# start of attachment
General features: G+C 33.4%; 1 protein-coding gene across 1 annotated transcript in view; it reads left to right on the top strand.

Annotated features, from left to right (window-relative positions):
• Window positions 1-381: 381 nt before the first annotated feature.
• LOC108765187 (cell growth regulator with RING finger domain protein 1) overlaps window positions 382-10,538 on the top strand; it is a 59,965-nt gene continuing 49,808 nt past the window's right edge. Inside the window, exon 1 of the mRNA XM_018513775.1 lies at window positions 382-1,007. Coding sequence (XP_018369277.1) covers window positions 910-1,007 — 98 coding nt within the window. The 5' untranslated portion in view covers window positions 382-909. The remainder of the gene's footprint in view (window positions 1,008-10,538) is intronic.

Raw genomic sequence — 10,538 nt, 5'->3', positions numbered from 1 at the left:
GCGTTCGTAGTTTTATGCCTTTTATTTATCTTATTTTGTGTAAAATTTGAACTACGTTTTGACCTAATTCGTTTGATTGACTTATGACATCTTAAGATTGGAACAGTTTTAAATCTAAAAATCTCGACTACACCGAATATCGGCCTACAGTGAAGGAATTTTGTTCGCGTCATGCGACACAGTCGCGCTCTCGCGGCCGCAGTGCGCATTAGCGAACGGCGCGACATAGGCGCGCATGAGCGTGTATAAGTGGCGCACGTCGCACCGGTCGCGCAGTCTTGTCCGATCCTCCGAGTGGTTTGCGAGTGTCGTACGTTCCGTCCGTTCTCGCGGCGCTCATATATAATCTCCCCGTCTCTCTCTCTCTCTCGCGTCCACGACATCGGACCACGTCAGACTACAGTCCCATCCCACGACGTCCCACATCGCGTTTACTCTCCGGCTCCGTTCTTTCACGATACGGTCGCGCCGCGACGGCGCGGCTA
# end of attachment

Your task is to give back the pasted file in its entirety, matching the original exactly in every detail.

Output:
General features: G+C 33.4%; 1 protein-coding gene across 1 annotated transcript in view; it reads left to right on the top strand.

Annotated features, from left to right (window-relative positions):
• Window positions 1-381: 381 nt before the first annotated feature.
• LOC108765187 (cell growth regulator with RING finger domain protein 1) overlaps window positions 382-10,538 on the top strand; it is a 59,965-nt gene continuing 49,808 nt past the window's right edge. Inside the window, exon 1 of the mRNA XM_018513775.1 lies at window positions 382-1,007. Coding sequence (XP_018369277.1) covers window positions 910-1,007 — 98 coding nt within the window. The 5' untranslated portion in view covers window positions 382-909. The remainder of the gene's footprint in view (window positions 1,008-10,538) is intronic.

Raw genomic sequence — 10,538 nt, 5'->3', positions numbered from 1 at the left:
GCGTTCGTAGTTTTATGCCTTTTATTTATCTTATTTTGTGTAAAATTTGAACTACGTTTTGACCTAATTCGTTTGATTGACTTATGACATCTTAAGATTGGAACAGTTTTAAATCTAAAAATCTCGACTACACCGAATATCGGCCTACAGTGAAGGAATTTTGTTCGCGTCATGCGACACAGTCGCGCTCTCGCGGCCGCAGTGCGCATTAGCGAACGGCGCGACATAGGCGCGCATGAGCGTGTATAAGTGGCGCACGTCGCACCGGTCGCGCAGTCTTGTCCGATCCTCCGAGTGGTTTGCGAGTGTCGTACGTTCCGTCCGTTCTCGCGGCGCTCATATATAATCTCCCCGTCTCTCTCTCTCTCTCGCGTCCACGACATCGGACCACGTCAGACTACAGTCCCATCCCACGACGTCCCACATCGCGTTTACTCTCCGGCTCCGTTCTTTCACGATACGGTCGCGCCGCGACGGCGCGGCTA